Super on your terms.
For many Australians, the prospect of running their own Self Managed Superannuation Fund (SMSF) represents greater freedom, flexibility and far greater control - the opportunity to carve out their own path. For others, SMSFs can seem complex and onerous. The answer for many is probably somewhere in the middle.
Consider the following...
- You can invest in more areas beyond what a retail fund will offer, such as real property, collectibles or physical gold.
- You have greater control over the timing of the purchase or sale of assets.
- Can be less expensive than retail/public offer schemes.
- The ability to reduce capital gains tax if assets are sold in the income/pension phase.
- An SMSF requires active supervision.
- There are complex rules and regulations you need to follow.
- May end up more expensive than a retail/public offer fund.
- Your investment returns could be lower due to inexperience.
If you have at least $300,000 of accumulated super, you're good with 'paperwork' and you don't mind spending at least a few days per month managing your fund and finances (both now and as you age), an SMSF may be right for you. But if you're thinking about going down the SMSF path, you should seek a professional opinion first.
A collaborative approach.
For a smoother, stress-free experience, continuity is essential.
We encourage an open dialogue between all of your trusted advisers (i.e. Accountant, Lawyer, Broker etc) - it's the best way we know to ensure that your SMSF is set-up correctly, and managed properly on an ongoing basis.
In short, we'll help you pull all of the SMSF pieces together and lighten your load, so that you can focus on those issues that are most important to you.
Yes, the responsibilities of running your own fund do need to be taken seriously, but with the right people by your side, the experience can be a rewarding one.
Setting Up or Winding Up?
Perhaps you’re considering establishing your own self managed super fund (SMSF), or perhaps you already have. There are numerous considerations associated with establishing, running and winding up an SMSF.
This is the fifth in the Your super series of booklets that Macquarie has developed to help you understand how superannuation works and to give you some tips on how you can get the most out of your super.
Read 'Self-managed super funds: from set-up to wind-up' from Macquarie.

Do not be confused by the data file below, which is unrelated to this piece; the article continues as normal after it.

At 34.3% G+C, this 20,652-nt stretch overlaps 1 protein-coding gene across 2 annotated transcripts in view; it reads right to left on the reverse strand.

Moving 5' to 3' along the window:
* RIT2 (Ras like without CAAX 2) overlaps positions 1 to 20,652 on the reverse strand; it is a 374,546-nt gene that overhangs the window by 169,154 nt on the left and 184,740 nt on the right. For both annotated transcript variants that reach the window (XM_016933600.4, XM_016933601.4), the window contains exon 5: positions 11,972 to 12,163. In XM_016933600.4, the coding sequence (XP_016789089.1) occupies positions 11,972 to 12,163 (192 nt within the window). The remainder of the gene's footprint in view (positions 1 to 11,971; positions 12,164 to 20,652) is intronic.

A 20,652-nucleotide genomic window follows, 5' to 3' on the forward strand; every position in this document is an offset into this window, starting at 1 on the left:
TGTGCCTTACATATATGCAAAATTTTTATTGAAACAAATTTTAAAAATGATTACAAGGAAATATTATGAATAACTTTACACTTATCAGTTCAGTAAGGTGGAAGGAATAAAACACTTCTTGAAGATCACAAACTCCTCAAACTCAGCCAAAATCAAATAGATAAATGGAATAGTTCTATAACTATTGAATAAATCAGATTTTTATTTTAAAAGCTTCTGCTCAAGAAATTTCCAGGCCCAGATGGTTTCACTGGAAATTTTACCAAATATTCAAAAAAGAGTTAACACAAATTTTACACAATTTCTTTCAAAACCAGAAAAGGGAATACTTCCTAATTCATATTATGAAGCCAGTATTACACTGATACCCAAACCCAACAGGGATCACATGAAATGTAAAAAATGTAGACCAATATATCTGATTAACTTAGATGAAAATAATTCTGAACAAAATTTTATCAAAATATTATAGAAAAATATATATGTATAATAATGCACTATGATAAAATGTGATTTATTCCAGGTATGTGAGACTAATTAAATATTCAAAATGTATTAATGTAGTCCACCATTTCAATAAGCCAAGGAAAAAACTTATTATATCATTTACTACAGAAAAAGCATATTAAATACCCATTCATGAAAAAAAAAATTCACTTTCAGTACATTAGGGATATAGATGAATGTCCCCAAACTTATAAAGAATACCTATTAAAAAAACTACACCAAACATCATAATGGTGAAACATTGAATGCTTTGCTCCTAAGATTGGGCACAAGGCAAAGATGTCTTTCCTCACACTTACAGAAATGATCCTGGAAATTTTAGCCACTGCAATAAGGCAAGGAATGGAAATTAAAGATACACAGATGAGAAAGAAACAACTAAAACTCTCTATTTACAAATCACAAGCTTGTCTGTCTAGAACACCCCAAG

A Guide To Super Borrowing.
The term ‘super borrowing’ is used to describe when a superannuation fund borrows money to purchase an investment asset.
Borrowing to invest is not a new concept - many investors borrow money in their personal name or via a company or trust structure to purchase sharemarket stocks, managed funds, real property and other investment assets. Borrowing to invest is often referred to as gearing, gearing up, negative gearing, leveraging and a range of other terms. In the superannuation context, a borrowing arrangement is often referred to as a limited recourse borrowing arrangement (LRBA).
Borrowing to invest in super was introduced in 2007. Until then this strategy was generally not available to super funds because the superannuation law prohibited borrowing except in limited circumstances. The law was amended in September 2007 to allow super funds to borrow more broadly and subsequent amendments in 2010 have further clari ed the capacity of super funds to borrow to invest. Today super borrowing is a popular strategy used by many self managed superannuation funds (SMSFs).
This booklet aims to help you understand the pros and cons of super borrowing, including:
why you might enter into a super borrowing arrangement
what the risks are
establishing a super borrowing arrangement
maintaining a super borrowing arrangement
ending a super borrowing arrangement
- a detailed case study.
It is generally assumed in this booklet that an SMSF is in existence prior to the consideration of a super borrowing arrangement. Where this is not the case, please also refer to Your super booklet 5 – Self managed super funds: from set up to wind up.
Read 'Self managed super funds: a guide to super borrowing' from Macquarie.